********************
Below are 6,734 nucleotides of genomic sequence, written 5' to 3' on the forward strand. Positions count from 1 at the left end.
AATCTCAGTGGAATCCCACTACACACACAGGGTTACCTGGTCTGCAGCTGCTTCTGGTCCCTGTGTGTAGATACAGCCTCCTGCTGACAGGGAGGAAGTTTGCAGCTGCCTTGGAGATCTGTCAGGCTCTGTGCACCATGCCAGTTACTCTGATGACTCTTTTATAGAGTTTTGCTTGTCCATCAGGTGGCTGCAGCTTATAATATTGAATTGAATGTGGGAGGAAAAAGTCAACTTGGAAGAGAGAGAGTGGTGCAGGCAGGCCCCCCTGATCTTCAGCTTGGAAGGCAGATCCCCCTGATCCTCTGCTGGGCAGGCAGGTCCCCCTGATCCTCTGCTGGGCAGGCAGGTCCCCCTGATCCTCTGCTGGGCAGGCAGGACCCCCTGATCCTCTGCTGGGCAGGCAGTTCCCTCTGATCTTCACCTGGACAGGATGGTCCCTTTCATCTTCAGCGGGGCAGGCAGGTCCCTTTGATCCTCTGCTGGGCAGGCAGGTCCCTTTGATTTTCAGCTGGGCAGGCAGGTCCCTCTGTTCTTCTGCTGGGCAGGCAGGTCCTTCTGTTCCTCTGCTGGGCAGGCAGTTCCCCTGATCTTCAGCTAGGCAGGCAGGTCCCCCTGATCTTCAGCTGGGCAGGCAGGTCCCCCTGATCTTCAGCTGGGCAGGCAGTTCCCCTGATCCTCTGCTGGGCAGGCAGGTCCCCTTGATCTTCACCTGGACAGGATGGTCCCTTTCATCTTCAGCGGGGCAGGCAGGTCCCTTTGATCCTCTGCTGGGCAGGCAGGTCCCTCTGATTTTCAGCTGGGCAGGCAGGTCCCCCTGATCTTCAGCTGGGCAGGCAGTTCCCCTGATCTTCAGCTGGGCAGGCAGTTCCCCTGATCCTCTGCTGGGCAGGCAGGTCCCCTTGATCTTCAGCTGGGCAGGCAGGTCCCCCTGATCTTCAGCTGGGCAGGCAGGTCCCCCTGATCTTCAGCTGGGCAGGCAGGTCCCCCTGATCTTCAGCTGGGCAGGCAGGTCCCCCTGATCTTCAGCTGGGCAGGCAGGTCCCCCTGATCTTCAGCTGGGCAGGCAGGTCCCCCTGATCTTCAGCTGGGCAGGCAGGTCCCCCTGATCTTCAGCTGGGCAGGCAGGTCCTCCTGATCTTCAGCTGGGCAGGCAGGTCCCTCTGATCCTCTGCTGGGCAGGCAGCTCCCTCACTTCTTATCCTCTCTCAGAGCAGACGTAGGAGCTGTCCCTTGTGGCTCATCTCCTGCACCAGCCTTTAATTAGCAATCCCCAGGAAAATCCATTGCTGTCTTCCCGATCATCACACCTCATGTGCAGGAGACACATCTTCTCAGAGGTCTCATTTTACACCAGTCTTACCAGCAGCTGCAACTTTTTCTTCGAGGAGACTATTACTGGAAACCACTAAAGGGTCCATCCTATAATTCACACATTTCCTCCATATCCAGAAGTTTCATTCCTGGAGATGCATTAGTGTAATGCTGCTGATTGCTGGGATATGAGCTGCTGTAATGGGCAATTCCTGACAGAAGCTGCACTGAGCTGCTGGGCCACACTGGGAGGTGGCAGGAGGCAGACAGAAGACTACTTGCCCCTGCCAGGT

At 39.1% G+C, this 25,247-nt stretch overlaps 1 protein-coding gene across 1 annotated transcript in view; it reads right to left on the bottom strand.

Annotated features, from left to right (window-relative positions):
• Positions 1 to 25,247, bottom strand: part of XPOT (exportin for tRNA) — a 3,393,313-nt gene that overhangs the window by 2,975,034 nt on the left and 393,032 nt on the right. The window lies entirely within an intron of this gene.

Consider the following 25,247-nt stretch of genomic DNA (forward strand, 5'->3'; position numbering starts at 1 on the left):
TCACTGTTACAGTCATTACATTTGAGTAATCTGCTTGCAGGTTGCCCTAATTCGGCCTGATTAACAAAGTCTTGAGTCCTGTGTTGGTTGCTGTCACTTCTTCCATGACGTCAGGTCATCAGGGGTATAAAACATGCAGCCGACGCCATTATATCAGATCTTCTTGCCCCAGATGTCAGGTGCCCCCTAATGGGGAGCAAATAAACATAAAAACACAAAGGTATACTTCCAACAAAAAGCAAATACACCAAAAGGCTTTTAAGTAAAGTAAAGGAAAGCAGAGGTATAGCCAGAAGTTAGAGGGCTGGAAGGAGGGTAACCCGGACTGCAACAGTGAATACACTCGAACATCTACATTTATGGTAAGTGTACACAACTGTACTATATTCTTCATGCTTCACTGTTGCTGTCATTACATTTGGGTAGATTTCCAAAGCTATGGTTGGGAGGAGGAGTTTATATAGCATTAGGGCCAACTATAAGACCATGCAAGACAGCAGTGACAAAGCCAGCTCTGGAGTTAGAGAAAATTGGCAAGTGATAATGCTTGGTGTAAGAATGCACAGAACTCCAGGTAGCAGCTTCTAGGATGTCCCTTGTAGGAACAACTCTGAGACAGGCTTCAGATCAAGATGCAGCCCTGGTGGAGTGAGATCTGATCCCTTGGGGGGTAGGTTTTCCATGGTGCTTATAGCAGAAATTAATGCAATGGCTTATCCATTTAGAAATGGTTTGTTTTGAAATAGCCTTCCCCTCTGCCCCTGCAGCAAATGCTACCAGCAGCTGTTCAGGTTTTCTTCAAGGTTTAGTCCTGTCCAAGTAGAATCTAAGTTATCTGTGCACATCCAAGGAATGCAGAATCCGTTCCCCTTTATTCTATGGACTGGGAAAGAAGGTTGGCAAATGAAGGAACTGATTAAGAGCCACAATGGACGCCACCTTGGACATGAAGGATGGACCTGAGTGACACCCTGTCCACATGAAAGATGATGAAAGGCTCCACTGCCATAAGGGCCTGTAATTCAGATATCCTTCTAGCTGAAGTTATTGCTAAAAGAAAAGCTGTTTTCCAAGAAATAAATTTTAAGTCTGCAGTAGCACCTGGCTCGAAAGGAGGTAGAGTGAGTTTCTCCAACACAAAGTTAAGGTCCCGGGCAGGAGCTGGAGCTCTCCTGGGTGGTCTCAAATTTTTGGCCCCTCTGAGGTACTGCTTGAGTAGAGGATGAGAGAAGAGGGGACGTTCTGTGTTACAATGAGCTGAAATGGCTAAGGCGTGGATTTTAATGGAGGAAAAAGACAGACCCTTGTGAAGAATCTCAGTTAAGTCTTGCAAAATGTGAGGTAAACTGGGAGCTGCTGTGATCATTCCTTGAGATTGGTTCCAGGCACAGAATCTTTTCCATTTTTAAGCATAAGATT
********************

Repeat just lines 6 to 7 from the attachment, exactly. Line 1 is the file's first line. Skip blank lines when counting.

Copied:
Consider the following 25,247-nt stretch of genomic DNA (forward strand, 5'->3'; position numbering starts at 1 on the left):
TCACTGTTACAGTCATTACATTTGAGTAATCTGCTTGCAGGTTGCCCTAATTCGGCCTGATTAACAAAGTCTTGAGTCCTGTGTTGGTTGCTGTCACTTCTTCCATGACGTCAGGTCATCAGGGGTATAAAACATGCAGCCGACGCCATTATATCAGATCTTCTTGCCCCAGATGTCAGGTGCCCCCTAATGGGGAGCAAATAAACATAAAAACACAAAGGTATACTTCCAACAAAAAGCAAATACACCAAAAGGCTTTTAAGTAAAGTAAAGGAAAGCAGAGGTATAGCCAGAAGTTAGAGGGCTGGAAGGAGGGTAACCCGGACTGCAACAGTGAATACACTCGAACATCTACATTTATGGTAAGTGTACACAACTGTACTATATTCTTCATGCTTCACTGTTGCTGTCATTACATTTGGGTAGATTTCCAAAGCTATGGTTGGGAGGAGGAGTTTATATAGCATTAGGGCCAACTATAAGACCATGCAAGACAGCAGTGACAAAGCCAGCTCTGGAGTTAGAGAAAATTGGCAAGTGATAATGCTTGGTGTAAGAATGCACAGAACTCCAGGTAGCAGCTTCTAGGATGTCCCTTGTAGGAACAACTCTGAGACAGGCTTCAGATCAAGATGCAGCCCTGGTGGAGTGAGATCTGATCCCTTGGGGGGTAGGTTTTCCATGGTGCTTATAGCAGAAATTAATGCAATGGCTTATCCATTTAGAAATGGTTTGTTTTGAAATAGCCTTCCCCTCTGCCCCTGCAGCAAATGCTACCAGCAGCTGTTCAGGTTTTCTTCAAGGTTTAGTCCTGTCCAAGTAGAATCTAAGTTATCTGTGCACATCCAAGGAATGCAGAATCCGTTCCCCTTTATTCTATGGACTGGGAAAGAAGGTTGGCAAATGAAGGAACTGATTAAGAGCCACAATGGACGCCACCTTGGACATGAAGGATGGACCTGAGTGACACCCTGTCCACATGAAAGATGATGAAAGGCTCCACTGCCATAAGGGCCTGTAATTCAGATATCCTTCTAGCTGAAGTTATTGCTAAAAGAAAAGCTGTTTTCCAAGAAATAAATTTTAAGTCTGCAGTAGCACCTGGCTCGAAAGGAGGTAGAGTGAGTTTCTCCAACACAAAGTTAAGGTCCCGGGCAGGAGCTGGAGCTCTCCTGGGTGGTCTCAAATTTTTGGCCCCTCTGAGGTACTGCTTGAGTAGAGGATGAGAGAAGAGGGGACGTTCTGTGTTACAATGAGCTGAAATGGCTAAGGCGTGGATTTTAATGGAGGAAAAAGACAGACCCTTGTGAAGAATCTCAGTTAAGTCTTGCAAAATGTGAGGTAAACTGGGAGCTGCTGTGATCATTCCTTGAGATTGGTTCCAGGCACAGAATCTTTTCCATTTTTAAGCATAAGATT